The Daily Caller Interview with Rep. Paul Ryan [Transcript]

Jon Ward Contributor
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On Monday, The Daily Caller’s  Jon Ward interviewed Rep. Paul Ryan, Wisconsin Republican and the ranking member on the House Budget Committee. An edited transcript of the interview is below.

The DC: I asked Orszag today about your plan. He went to great length actually, talking about it, saying basically that it puts more risk on individuals then on the government, which is a pretty honest assessment, I think.

PR: It is. Absolutely. And he seems to emphasize that it lowers per capita spending of Medicare. Well, you know, duh, we have to. Any entitlement reform plan will do that, because the current spending path is totally unsustainable. That’s the whole gist of the $38 trillion unfunded liability that Medicare presents.

DC: Is the presupposition in your plan though that if you move Medicare recipients into the private sector that that is going to drive down costs? … How does that work exactly?

PR: Yes, so here’s the – the presupposition is where you should go in this debate, or the premise. The premise is, who is going to be in charge of health care in the future: government or people? It’s the key premise. If we’re going to make Medicare solvent by having government take over as a monopoly then it must, by definition, deeply and systematically ration health care. That’s a long way to go, from my perspective. And so what I was suggesting is let’s not push the market out of health care.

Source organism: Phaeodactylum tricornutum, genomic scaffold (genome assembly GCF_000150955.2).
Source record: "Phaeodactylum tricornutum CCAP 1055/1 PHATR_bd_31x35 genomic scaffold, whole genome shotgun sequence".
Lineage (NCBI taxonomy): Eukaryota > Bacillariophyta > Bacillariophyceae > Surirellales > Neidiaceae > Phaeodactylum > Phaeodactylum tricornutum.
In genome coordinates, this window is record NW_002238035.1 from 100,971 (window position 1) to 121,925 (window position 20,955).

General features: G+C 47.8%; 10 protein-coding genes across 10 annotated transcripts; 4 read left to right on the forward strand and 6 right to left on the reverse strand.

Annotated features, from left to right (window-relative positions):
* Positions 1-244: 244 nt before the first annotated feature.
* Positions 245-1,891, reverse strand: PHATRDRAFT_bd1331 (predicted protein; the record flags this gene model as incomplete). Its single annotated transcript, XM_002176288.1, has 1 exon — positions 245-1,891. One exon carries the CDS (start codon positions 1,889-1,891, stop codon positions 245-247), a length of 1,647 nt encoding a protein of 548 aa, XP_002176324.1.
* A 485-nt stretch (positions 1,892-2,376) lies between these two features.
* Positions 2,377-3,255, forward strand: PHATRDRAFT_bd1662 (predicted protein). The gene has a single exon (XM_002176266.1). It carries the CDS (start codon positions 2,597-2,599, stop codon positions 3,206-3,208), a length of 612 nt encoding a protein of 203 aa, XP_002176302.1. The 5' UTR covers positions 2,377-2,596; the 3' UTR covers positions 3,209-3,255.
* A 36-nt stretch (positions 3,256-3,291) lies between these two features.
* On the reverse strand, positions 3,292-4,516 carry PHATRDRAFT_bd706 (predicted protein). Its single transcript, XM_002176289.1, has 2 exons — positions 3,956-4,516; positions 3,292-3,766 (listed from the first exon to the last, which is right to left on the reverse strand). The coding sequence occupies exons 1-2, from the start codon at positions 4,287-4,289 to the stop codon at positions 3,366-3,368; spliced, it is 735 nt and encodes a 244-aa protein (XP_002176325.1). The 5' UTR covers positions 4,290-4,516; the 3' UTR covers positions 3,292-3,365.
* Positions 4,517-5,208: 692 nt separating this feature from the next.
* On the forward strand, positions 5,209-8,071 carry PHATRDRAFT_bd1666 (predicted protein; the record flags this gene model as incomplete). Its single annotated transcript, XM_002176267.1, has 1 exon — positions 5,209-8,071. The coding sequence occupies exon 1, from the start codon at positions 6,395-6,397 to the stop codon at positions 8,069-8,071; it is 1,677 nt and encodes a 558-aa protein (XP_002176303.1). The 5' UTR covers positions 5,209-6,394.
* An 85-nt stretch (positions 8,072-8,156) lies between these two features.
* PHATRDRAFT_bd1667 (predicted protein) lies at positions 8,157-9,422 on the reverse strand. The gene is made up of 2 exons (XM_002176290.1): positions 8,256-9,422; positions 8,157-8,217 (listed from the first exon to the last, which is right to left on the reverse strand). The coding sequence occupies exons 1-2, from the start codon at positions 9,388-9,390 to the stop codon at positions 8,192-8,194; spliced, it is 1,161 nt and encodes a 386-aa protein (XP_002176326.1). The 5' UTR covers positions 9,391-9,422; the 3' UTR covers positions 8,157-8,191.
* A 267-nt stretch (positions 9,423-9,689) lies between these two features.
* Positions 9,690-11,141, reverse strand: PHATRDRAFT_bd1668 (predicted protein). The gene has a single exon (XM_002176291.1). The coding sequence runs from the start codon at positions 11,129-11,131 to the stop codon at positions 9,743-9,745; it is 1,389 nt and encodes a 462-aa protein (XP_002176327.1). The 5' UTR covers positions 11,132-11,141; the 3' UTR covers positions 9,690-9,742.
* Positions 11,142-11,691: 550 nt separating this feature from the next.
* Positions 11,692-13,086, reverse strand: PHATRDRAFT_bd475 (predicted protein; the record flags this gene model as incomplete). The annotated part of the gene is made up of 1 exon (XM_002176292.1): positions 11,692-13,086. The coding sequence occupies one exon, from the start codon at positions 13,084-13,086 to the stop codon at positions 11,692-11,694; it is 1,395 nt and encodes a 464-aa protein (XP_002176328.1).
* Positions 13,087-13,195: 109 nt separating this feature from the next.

Let’s bring market forces into health care, and let’s make the nucleus of this issue the patient and doctor, not the government. Let’s give support to people to move freely within health care, with their dollars, so that health care providers compete against each other for their business. So, we’ve applied choice and competition in every other section of the U.S. economy, and it worked to bring down costs and improve quality. Health care is no different, but we have not put those things in place with health care. It’s either that, which I’m proposing, which also gives more support to lower income and sicker people than to higher income individuals – so it preserves a safety net.